father-of-two Maung Zaw told AFP.
The 40-year-old said he earns a meagre 1.50 dollars a day through his two jobs in construction and as a shop worker.
"I am only interested in my daily wages for my family which is a more important thing for me," he said.
Speculation is rife among diplomats and foreign observers as to the sentence the Nobel laureate could face if she is convicted of breaching her house arrest rules, after an American man swam to her lakeside home in May.
But while the international community awaits the verdict in the court case at Yangon's Insein prison, now expected on August 11, many in the poverty-stricken country are more preoccupied with daily financial worries.
Cho Mar, the 30-year-old manager of a tourism company who earns 250 dollars a month, was also concerned about the economy in what is one of the world's least developed countries.
"Although we are interested in her we have to see to our own situation first as we struggle in our daily life because our economic situation has been declining in recent years," he said.
As Suu Kyi's trial reconvened in the commercial hub of Yangon Friday, there were a noticeable lack of tourists in the area, which has been shunned by many because of Myanmar's 47 years of military rule.
Cyclone Nargis further deterred visitors in May 2008, which swept through the country's southwest, leaving 138,000 people dead.
At the Shwedagon pagoda, the city's leading attraction, tour guides and photographers milled about with nobody to employ them, while the few Asian visitors who did walk through the compound tried not to slip on loose tiles.
In a middle-class neighbourhood south of the city, two men in a cafe, who declined to be named, joked about "one very famous tourist" -- a reference to John Yettaw, the uninvited US man who swam to Suu Kyi's house, sparking her trial.
Foreign critics say the court case is a ploy to keep Suu Kyi, widely known as "The Lady" in Myanmar, locked up for elections scheduled for 2010.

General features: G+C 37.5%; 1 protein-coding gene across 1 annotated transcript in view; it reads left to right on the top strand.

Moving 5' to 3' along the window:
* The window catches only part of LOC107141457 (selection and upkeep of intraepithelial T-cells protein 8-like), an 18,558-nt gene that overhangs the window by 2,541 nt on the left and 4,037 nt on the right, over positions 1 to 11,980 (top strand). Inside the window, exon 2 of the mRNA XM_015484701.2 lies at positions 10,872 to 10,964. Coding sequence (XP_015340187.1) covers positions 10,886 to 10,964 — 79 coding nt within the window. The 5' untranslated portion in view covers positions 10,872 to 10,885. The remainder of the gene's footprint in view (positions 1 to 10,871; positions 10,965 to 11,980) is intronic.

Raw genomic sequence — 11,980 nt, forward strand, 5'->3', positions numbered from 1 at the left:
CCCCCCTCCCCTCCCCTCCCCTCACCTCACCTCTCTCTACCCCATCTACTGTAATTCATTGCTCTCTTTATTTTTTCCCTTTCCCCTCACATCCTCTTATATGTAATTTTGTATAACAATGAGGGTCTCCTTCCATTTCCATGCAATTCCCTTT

The junta has detained her for a total of nearly 14 years since refusing to recognise her party's landslide victory in elections in 1990.
The United States and the European Union have imposed sanctions against the Myanmar regime, demanding the release of Suu Kyi and more than 2,000 political prisoners.
But the impact of those sanctions has been weakened as neighbours, notably China; spend heavily on resource-rich Myanmar's natural gas, timber and precious stones.
However, a report in May said that while the country's foreign exchange reserves were at a record 3.6 billion dollars, the junta had not used them to help the people and the country's economic prospects were "bleak".
The report from the International Monetary Fund, quoted by the Financial Times newspaper, said social spending was the lowest in Asia.
This was even as the regime, officially known as the State Peace and Development Council (SPDC), continued to splash out on showcase projects including the building of the new administrative capital Naypyidaw.
There are also serious concerns about the regime's military spending.
A report on Saturday, citing the evidence of defectors, said North Korea is helping Myanmar build a secret nuclear reactor and plutonium extraction plant to build an atomic bomb within five years.
"The poverty endured by the people in Burma is because of the SPDC's policy," said activist Debbie Stothard of the Alternative ASEAN Network on Burma, referring to Myanmar by its former name.
Despite many citizens living a "hand-to-mouth existence", Stothard said she did not believe they were uninterested in Suu Kyi's fate.
"I think many are concerned about the trial and those who have access to information realise that their suffering is linked to the crisis in the political situation".
Htwe Htwe, a 50-year-old housewife in Yangon, agreed that there was a lot of interest in the trial, although it was often discreet.
"People in the market and at the teashops are secretly discussing the verdict," she said. "People want to know what will happen to her."
But some, it seems, have lost hope of a positive future. One taxi driver, who did not wish to be named, had a dog-eared stash of copies of the state-run newspaper on his passenger seat and laughed when asked if he read them.
"No, I use these for cleaning the windshield when it fogs up. It's a waste of time to read that newspaper," he said.